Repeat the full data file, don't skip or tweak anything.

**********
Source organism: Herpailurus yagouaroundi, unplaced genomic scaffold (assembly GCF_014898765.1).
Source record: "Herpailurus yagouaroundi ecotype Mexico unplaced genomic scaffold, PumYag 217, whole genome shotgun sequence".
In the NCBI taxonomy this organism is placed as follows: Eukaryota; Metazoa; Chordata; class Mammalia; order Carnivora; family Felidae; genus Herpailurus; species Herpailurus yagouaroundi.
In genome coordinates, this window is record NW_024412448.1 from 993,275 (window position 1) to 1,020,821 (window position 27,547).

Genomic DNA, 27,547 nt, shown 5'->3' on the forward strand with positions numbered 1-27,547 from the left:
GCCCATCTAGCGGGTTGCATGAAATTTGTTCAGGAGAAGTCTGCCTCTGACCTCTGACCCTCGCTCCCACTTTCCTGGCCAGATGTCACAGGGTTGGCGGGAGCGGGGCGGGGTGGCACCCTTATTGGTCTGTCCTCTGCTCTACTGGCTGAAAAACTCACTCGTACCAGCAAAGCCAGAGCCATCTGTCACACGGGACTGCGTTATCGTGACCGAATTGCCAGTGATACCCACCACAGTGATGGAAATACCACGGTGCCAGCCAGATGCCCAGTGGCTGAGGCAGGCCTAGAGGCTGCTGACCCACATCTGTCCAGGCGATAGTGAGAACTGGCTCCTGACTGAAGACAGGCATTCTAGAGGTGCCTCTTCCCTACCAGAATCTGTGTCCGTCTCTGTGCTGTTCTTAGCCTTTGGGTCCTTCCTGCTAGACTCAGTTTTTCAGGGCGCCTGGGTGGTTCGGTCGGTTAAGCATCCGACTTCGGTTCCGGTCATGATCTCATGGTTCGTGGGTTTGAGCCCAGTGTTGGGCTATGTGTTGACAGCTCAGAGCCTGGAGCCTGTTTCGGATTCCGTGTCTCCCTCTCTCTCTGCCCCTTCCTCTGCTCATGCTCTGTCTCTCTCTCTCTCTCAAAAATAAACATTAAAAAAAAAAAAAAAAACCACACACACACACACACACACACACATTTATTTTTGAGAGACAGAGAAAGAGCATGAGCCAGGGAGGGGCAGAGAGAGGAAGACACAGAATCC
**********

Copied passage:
Source organism: Herpailurus yagouaroundi, unplaced genomic scaffold (assembly GCF_014898765.1).
Source record: "Herpailurus yagouaroundi ecotype Mexico unplaced genomic scaffold, PumYag 217, whole genome shotgun sequence".
In the NCBI taxonomy this organism is placed as follows: Eukaryota; Metazoa; Chordata; class Mammalia; order Carnivora; family Felidae; genus Herpailurus; species Herpailurus yagouaroundi.
In genome coordinates, this window is record NW_024412448.1 from 993,275 (window position 1) to 1,020,821 (window position 27,547).

Genomic DNA, 27,547 nt, shown 5'->3' on the forward strand with positions numbered 1-27,547 from the left:
GCCCATCTAGCGGGTTGCATGAAATTTGTTCAGGAGAAGTCTGCCTCTGACCTCTGACCCTCGCTCCCACTTTCCTGGCCAGATGTCACAGGGTTGGCGGGAGCGGGGCGGGGTGGCACCCTTATTGGTCTGTCCTCTGCTCTACTGGCTGAAAAACTCACTCGTACCAGCAAAGCCAGAGCCATCTGTCACACGGGACTGCGTTATCGTGACCGAATTGCCAGTGATACCCACCACAGTGATGGAAATACCACGGTGCCAGCCAGATGCCCAGTGGCTGAGGCAGGCCTAGAGGCTGCTGACCCACATCTGTCCAGGCGATAGTGAGAACTGGCTCCTGACTGAAGACAGGCATTCTAGAGGTGCCTCTTCCCTACCAGAATCTGTGTCCGTCTCTGTGCTGTTCTTAGCCTTTGGGTCCTTCCTGCTAGACTCAGTTTTTCAGGGCGCCTGGGTGGTTCGGTCGGTTAAGCATCCGACTTCGGTTCCGGTCATGATCTCATGGTTCGTGGGTTTGAGCCCAGTGTTGGGCTATGTGTTGACAGCTCAGAGCCTGGAGCCTGTTTCGGATTCCGTGTCTCCCTCTCTCTCTGCCCCTTCCTCTGCTCATGCTCTGTCTCTCTCTCTCTCTCAAAAATAAACATTAAAAAAAAAAAAAAAAACCACACACACACACACACACACACACATTTATTTTTGAGAGACAGAGAAAGAGCATGAGCCAGGGAGGGGCAGAGAGAGGAAGACACAGAATCC